Space Shuttle Atlantis Night Launch (Neat Visual)

Space Shuttle Atlantis Launch

Neat visual of the Space Shuttle Atlantis launching at sunset. In early 2001 during a launch of Atlantis, the Sun, Earth, Moon, and rocket were all properly aligned.

First, for the space shuttle’s plume to cast a long shadow, the time of day must be either near sunrise or sunset. Next, just at sunset, the shadow is the longest and extends all the way to the horizon. Finally, during a Full Moon, the Sun and Moon are on opposite sides of the sky. Just after sunset, for example, the Sun is slightly below the horizon, and, in the other direction, the Moon is slightly above the horizon. Therefore, as Atlantis blasted off, just after sunset, its shadow projected away from the Sun toward the opposite horizon, where the Full Moon just happened to be.

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    To escape Earth’s gravity and enter a state or orbiting free-fall, the space shuttle must reach a speed of 17,000 mph. At the altitude above sea level that the shuttle orbits, 200-240 miles, Earth’s gravity is still very much in effect. If there were a mountain on Earth that was 200 miles high, and you were to stand on the peak, your weight would be approximately 2/3 normal.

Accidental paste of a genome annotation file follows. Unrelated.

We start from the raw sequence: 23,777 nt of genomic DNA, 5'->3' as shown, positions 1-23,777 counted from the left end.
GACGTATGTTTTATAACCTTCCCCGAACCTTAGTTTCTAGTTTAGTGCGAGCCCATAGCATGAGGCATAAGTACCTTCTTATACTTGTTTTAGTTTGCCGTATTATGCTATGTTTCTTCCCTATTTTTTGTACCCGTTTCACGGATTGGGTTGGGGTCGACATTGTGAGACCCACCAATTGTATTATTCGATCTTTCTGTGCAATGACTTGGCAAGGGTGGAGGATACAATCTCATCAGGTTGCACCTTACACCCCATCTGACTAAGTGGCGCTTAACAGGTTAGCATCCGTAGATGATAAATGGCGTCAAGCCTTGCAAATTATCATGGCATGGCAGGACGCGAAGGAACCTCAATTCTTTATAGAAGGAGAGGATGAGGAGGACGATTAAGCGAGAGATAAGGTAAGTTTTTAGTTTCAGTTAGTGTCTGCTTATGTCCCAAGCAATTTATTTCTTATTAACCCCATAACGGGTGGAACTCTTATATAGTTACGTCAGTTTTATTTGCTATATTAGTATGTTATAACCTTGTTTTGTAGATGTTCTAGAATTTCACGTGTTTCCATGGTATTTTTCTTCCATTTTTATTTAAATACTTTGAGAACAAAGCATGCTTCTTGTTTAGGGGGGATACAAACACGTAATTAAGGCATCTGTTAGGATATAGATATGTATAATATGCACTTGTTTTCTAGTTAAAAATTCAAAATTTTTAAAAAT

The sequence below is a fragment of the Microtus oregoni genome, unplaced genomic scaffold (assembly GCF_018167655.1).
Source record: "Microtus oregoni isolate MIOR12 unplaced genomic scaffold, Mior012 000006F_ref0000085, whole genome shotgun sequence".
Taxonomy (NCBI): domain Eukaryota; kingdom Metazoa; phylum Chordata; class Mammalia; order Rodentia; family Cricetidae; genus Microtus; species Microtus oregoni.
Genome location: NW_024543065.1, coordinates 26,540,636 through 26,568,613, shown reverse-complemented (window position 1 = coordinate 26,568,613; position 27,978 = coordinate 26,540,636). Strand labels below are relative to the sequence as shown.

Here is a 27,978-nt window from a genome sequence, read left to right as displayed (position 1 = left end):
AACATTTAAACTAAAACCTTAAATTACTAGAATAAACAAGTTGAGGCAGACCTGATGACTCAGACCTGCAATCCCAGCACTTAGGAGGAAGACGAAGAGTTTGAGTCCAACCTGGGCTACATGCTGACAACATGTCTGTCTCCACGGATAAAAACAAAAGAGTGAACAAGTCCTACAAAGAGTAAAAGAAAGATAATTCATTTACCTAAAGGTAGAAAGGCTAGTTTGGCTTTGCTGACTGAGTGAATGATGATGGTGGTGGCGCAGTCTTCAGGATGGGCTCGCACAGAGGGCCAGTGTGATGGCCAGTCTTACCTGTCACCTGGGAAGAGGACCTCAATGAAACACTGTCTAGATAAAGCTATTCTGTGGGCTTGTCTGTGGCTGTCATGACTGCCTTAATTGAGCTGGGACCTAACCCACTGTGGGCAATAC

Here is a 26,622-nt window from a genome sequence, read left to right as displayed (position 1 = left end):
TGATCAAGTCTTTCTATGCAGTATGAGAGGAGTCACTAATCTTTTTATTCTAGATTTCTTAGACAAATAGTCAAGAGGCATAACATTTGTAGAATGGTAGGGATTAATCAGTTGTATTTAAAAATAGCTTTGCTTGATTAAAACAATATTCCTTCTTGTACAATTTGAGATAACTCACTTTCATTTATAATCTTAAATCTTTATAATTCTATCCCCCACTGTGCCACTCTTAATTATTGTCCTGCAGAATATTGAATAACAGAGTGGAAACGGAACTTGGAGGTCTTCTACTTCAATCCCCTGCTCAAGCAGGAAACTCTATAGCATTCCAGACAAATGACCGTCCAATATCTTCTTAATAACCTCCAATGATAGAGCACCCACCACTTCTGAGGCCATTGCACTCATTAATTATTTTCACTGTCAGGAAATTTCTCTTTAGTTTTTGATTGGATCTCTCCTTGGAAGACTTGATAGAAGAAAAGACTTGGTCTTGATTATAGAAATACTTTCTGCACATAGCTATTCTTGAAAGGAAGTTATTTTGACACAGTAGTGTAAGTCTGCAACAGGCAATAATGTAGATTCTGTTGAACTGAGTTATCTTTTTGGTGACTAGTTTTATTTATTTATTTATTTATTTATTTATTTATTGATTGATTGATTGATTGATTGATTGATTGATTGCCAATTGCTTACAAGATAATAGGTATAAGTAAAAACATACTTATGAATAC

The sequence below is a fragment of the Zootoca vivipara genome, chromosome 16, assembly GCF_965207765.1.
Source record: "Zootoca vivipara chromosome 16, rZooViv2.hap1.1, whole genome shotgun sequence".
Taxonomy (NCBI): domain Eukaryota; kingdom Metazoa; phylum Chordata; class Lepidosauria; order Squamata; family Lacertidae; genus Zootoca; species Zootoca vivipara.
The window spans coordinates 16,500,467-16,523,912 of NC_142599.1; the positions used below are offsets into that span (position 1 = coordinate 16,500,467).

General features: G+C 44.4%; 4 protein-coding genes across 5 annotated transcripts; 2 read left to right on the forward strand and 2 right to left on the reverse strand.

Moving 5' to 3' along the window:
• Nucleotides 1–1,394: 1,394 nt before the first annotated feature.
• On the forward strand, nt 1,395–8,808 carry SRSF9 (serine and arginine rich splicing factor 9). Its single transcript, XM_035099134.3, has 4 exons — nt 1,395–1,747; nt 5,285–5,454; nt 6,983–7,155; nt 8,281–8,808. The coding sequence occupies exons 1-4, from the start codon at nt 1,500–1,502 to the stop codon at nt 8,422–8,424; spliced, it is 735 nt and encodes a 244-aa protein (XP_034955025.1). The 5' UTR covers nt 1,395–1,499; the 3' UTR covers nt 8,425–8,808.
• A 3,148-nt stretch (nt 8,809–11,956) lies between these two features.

I hope u realise the impossibleness of the explanation for this picture.
    The sunset would never create such a shadow that reaches that far… see for ur self at sunsets what kind of shadow are there.
    Shadows dissipate…
    And, On the picture the Shuttle Atlantis is further up, then the point the shadow is pointed at…
    So what is creating this shadow? Perhaps the collumn of smoke, but then again the shadow would dissipate and certainly not be reaching towards the moon.

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